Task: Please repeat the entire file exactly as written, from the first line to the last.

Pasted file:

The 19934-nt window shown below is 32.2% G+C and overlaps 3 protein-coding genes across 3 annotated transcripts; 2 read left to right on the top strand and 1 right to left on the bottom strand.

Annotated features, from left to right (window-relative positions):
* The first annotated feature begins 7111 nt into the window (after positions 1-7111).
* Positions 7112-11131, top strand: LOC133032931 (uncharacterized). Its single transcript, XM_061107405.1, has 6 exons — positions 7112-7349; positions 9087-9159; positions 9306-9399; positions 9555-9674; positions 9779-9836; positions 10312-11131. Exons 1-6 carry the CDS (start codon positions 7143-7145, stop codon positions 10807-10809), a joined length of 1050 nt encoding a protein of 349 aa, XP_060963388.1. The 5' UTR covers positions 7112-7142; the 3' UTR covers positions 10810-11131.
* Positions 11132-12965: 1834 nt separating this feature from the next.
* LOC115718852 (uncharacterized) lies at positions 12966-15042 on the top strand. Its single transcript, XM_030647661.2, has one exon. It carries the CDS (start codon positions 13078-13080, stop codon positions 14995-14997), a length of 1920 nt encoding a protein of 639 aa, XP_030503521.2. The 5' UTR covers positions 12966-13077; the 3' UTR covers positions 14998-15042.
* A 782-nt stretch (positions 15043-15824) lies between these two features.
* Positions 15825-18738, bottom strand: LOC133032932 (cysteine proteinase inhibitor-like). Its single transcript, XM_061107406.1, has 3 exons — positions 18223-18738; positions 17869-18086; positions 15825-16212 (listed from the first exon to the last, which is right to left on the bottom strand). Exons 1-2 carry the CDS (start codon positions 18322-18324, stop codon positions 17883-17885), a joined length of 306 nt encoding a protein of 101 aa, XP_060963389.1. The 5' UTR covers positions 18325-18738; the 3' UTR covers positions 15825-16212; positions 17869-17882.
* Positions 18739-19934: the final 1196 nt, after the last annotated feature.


The 19934-nt window shown below is 32.2% G+C and overlaps 3 protein-coding genes across 3 annotated transcripts; 2 read left to right on the top strand and 1 right to left on the bottom strand.

Annotated features, from left to right (window-relative positions):
* The first annotated feature begins 7111 nt into the window (after positions 1-7111).
* Positions 7112-11131, top strand: LOC133032931 (uncharacterized). Its single transcript, XM_061107405.1, has 6 exons — positions 7112-7349; positions 9087-9159; positions 9306-9399; positions 9555-9674; positions 9779-9836; positions 10312-11131. Exons 1-6 carry the CDS (start codon positions 7143-7145, stop codon positions 10807-10809), a joined length of 1050 nt encoding a protein of 349 aa, XP_060963388.1. The 5' UTR covers positions 7112-7142; the 3' UTR covers positions 10810-11131.
* Positions 11132-12965: 1834 nt separating this feature from the next.
* LOC115718852 (uncharacterized) lies at positions 12966-15042 on the top strand. Its single transcript, XM_030647661.2, has one exon. It carries the CDS (start codon positions 13078-13080, stop codon positions 14995-14997), a length of 1920 nt encoding a protein of 639 aa, XP_030503521.2. The 5' UTR covers positions 12966-13077; the 3' UTR covers positions 14998-15042.
* A 782-nt stretch (positions 15043-15824) lies between these two features.
* Positions 15825-18738, bottom strand: LOC133032932 (cysteine proteinase inhibitor-like). Its single transcript, XM_061107406.1, has 3 exons — positions 18223-18738; positions 17869-18086; positions 15825-16212 (listed from the first exon to the last, which is right to left on the bottom strand). Exons 1-2 carry the CDS (start codon positions 18322-18324, stop codon positions 17883-17885), a joined length of 306 nt encoding a protein of 101 aa, XP_060963389.1. The 5' UTR covers positions 18325-18738; the 3' UTR covers positions 15825-16212; positions 17869-17882.
* Positions 18739-19934: the final 1196 nt, after the last annotated feature.